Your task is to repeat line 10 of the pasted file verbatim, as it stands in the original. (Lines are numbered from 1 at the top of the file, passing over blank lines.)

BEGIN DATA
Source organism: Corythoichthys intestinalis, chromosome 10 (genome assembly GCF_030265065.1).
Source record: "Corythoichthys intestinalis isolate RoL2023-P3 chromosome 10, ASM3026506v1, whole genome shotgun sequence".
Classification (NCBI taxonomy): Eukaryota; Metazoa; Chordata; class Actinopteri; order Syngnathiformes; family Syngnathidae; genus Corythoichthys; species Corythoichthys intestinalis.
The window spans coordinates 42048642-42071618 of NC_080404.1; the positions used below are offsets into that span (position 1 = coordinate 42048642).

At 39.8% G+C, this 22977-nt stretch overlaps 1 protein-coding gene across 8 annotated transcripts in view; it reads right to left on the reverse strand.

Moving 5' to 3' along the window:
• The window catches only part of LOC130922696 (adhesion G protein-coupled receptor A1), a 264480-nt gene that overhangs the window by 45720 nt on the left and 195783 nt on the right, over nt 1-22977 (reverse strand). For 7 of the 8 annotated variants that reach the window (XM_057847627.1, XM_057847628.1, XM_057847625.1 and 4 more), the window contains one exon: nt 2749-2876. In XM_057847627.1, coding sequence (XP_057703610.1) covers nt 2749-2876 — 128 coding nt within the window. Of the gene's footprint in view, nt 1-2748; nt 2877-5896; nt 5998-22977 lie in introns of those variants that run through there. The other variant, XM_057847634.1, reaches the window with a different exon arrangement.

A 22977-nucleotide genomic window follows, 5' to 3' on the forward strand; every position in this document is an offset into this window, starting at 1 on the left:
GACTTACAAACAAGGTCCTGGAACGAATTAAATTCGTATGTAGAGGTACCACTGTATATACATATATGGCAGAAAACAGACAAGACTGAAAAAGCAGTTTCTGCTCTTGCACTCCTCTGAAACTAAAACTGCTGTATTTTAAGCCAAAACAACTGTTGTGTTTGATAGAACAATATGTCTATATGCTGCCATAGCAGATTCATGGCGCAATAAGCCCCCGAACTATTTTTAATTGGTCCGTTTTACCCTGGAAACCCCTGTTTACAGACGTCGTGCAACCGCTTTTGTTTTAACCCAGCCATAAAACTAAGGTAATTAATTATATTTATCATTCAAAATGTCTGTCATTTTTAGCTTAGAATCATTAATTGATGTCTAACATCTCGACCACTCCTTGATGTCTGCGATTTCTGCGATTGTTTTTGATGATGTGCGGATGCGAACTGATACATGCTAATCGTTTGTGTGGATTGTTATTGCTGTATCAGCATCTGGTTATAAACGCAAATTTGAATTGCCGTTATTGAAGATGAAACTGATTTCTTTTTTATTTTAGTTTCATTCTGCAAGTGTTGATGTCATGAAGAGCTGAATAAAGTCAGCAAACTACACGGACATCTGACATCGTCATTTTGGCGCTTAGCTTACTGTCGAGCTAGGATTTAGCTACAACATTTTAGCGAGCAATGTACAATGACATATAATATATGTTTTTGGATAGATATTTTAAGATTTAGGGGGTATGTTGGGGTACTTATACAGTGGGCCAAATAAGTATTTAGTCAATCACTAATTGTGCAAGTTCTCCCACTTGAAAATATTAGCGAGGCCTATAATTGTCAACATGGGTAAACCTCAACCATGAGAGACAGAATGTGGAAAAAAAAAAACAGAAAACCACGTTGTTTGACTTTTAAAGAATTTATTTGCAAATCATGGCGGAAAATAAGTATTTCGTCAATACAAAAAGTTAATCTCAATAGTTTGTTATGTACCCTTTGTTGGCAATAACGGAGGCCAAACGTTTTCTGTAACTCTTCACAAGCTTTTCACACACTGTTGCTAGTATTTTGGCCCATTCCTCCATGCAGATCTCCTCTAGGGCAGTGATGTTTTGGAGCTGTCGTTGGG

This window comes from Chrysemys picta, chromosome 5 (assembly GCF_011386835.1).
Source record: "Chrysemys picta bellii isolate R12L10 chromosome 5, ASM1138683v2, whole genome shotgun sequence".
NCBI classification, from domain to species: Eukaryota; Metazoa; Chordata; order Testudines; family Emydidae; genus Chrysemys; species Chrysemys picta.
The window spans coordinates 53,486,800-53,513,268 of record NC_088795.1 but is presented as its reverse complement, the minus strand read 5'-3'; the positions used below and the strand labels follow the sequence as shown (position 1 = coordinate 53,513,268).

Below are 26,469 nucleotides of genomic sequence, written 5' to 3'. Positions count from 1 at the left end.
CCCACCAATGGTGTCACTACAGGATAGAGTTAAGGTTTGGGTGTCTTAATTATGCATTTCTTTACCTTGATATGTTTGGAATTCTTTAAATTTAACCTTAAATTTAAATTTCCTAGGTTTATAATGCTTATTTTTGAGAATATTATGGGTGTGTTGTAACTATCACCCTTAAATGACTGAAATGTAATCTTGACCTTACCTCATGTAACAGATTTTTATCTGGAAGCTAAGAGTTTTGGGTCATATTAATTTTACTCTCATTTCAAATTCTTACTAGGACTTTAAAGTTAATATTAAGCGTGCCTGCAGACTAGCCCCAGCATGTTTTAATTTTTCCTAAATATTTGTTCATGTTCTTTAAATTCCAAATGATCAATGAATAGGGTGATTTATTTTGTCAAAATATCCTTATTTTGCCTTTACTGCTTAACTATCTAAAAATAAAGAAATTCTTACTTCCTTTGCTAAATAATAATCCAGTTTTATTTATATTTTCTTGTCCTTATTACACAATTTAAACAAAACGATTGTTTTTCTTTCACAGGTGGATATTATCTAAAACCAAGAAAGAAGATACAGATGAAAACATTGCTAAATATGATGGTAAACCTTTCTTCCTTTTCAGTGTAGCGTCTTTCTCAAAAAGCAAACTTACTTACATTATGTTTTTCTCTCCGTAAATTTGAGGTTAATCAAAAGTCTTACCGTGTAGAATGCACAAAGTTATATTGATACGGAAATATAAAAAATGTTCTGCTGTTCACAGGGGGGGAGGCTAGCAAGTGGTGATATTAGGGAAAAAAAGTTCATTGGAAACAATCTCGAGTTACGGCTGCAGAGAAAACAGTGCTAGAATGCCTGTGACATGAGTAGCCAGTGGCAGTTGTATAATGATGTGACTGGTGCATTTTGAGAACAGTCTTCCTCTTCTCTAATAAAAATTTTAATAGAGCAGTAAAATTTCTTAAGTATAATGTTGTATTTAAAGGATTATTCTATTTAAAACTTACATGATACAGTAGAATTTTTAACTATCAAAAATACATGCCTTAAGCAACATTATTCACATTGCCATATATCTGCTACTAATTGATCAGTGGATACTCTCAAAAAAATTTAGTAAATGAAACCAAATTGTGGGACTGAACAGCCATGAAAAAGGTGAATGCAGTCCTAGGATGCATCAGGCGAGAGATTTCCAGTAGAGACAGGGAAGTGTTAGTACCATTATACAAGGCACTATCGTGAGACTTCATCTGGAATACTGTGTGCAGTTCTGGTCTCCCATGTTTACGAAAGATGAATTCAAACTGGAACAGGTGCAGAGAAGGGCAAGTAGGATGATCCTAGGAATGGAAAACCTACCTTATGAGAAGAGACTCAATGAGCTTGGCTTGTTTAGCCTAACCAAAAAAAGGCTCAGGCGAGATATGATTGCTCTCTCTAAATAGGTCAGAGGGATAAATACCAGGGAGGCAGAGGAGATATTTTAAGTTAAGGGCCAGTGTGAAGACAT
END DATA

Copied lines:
This window comes from Chrysemys picta, chromosome 5 (assembly GCF_011386835.1).